The Female in Historical Fiction

Please refer back to my previous post, “The Gentleman’s Guide to Vice and Virtue,” for further context.

Two weeks ago, I reviewed “The Gentleman’s Guide to Vice and Virtue,” a historical fiction novel written by creative genius, Mackenzi Lee. In the 797 words of my review, I summarized my feelings from when I first consumed the story; I summarized how Lee’s transition from generally stereotypical, slightly bland descriptions of events at the start of the novel to robust backstories and elaborately intertwined plot lines at the novel’s close resulted in the dynamic characterization of three fictional youth. I discussed Monty, the angsty protagonist, and Percy, his best friend and forbidden love interest. This post is reserved for that third missing character, Felicity.

Felicity is feminism; never has a symbol stood out so clearly to me in a novel. In Felicity’s entrance into the novel, her bickers with her brother, Monty, show that she is anything but submissive. She is a female in the early 1700s, yet she acknowledges she has talents and deserves rights. She will not stand down to her brother and, while she’ll accept her place when necessary to avoid punishment, remains her own person. For example, despite being born female, she desires to learn medicine. She teaches herself by reading anatomy books disguised by the covers of trashy romantic novels. She studies medicine on her own time to the ignorance of all around her, until, that is, her medical expertise is needed. Seeing this strong female character in a historical fiction novel is refreshing.

The most forthcoming historical fiction female characters I have to compare her to are those found in Laura Ingalls Wilder’s “Little House on the Prairie,” a book I am currently trudging through in my children’s literature course. The differences between characters in these novels raise many questions. Wilder’s girls, especially Ma and Mary, are the epitome of submissiveness. Is this the personality of the girls, the actual prominent female behavior of the time, or a result of the didactic style Wilder writes in? In contrast, Mackenzie Lee writes about humanity realistically. Rather than trying to teach people how to behave through the good behavior of characters in her novel, Lee provokes thought through her characters’ mistakes. To the fans of The Little House books, you may try to defend the series by citing Laura, a playful young thing who doesn’t always do as she’s told. To this I counter her very young age, not her views of societal placement, are responsible. Perhaps Felicity simply possesses a more confident personality than the girls in this other historical novel; perhaps views of women grew harsher between the time these books take place; perhaps Lee more accurately delved into female rebellion by writing realistically instead of as a means to teach young children lessons; or, perhaps, Lee is able to write about a strong female character because she writes in a time where she herself feels empowered.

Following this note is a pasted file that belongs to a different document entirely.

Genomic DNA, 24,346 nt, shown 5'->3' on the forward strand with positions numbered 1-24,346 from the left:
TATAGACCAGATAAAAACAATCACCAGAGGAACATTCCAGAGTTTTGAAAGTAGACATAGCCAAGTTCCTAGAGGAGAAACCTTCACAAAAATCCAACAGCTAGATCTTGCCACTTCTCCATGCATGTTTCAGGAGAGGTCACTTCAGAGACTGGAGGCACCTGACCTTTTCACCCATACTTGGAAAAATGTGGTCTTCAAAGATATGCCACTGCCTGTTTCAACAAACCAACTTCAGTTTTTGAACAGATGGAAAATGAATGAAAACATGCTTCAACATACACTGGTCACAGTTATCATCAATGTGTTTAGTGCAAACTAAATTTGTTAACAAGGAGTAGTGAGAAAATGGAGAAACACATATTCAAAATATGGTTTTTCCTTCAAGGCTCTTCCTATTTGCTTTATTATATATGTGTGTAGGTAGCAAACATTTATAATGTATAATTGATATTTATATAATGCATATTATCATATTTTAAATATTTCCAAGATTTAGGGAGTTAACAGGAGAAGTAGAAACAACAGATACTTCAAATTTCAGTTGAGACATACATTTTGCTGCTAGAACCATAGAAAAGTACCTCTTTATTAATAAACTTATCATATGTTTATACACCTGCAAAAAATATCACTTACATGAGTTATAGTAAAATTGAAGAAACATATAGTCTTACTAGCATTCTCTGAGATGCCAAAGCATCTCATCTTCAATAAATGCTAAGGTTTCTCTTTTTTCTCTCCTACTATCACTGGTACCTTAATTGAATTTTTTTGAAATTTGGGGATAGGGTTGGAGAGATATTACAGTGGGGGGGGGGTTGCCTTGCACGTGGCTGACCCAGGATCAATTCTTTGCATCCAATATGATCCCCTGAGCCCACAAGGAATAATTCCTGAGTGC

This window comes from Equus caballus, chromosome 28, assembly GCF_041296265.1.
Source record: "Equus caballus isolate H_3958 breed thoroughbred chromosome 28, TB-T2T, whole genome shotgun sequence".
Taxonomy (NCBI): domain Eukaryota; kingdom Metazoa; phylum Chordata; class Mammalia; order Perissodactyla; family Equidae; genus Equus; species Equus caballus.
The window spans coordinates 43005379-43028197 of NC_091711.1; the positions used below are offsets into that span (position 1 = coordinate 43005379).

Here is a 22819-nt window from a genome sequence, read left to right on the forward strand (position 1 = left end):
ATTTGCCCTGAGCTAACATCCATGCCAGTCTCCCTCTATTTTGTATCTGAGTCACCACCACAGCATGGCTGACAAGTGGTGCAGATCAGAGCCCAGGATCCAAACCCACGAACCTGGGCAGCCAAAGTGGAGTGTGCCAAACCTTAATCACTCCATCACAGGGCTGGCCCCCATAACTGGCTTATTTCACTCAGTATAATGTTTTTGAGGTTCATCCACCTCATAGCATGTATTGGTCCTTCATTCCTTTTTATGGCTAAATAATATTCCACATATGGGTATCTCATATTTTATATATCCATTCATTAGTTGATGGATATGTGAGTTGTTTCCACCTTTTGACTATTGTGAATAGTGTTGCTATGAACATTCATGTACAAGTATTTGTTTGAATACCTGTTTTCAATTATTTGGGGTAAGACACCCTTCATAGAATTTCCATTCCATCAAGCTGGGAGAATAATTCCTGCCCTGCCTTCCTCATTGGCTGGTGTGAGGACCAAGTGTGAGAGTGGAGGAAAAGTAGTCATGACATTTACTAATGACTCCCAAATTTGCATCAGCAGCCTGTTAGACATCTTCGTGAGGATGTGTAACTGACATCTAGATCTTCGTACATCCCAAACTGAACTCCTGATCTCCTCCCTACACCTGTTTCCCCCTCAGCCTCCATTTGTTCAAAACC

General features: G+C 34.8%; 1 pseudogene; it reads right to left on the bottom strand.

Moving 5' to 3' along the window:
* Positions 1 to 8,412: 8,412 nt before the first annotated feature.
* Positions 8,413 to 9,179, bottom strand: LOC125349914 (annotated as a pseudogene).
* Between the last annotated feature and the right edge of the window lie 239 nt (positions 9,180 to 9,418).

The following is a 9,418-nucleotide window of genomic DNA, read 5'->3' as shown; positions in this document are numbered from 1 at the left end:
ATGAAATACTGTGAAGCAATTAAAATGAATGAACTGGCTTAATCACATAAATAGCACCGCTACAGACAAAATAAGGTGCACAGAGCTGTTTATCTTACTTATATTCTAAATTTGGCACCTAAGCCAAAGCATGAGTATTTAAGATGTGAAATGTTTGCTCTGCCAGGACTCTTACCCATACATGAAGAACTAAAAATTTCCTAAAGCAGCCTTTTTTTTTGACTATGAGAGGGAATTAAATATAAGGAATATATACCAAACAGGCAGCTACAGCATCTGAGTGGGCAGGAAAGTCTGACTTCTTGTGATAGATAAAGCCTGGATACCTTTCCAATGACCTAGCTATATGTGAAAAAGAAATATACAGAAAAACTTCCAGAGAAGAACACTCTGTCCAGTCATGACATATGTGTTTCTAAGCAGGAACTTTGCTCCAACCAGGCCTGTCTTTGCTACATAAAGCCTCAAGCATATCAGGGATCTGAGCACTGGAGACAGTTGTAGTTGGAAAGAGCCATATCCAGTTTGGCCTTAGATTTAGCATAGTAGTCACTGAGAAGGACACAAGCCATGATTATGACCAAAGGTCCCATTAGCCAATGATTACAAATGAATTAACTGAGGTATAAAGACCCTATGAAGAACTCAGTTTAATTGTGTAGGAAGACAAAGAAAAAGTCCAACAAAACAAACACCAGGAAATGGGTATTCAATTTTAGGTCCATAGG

Felicity’s progressiveness is further emphasized in a scene where she addresses Monty concerning his sexuality. She doesn’t understand why he “lays with lads,” but she tries to. Is this realistic to the time period? I don’t think so (although it could be). I find it hard to believe that several hundred years ago, social and religious opinion would have been lenient enough for her to come to the independent conclusion that her brother’s sexuality doesn’t change his goodness, especially considering that homosexual acts were punishable by death in much of Europe at this time. Granted, there was no vocabulary to discuss sexual identity in the eighteenth century. Perhaps, then, sexuality wasn’t prominent in her interactions, meaning she didn’t know the full extent of societal bias. This subject requires further research. Luckily, Mackenzi Lee makes starting this process easy through one of her most ingenious features in “The Gentleman’s Guide to Vice and Virtue:” a historical fact-check at the end of the novel.

Felicity is not submissive, explores a subject forbidden to women at this time (medicine), and is progressively open to her brother’s sexuality. She is a strong female character that many novels, particularly in the realm of historical fiction, lack.

For now, I hope you take away the following: an intrigue into how females have been portrayed in historical fiction novels and a curiosity surrounding historical accuracy in the portrayal of fictional characters.

 

 

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About the Author

Melissa Martin is a sophomore at UNCC pursuing dual degrees in psychology and English. Her talents include eating multiple Cosmic Brownies a day without tiring of them and slipping the word “incredible” into every conversation. She is incredibly fond of her friends, family, and reading.
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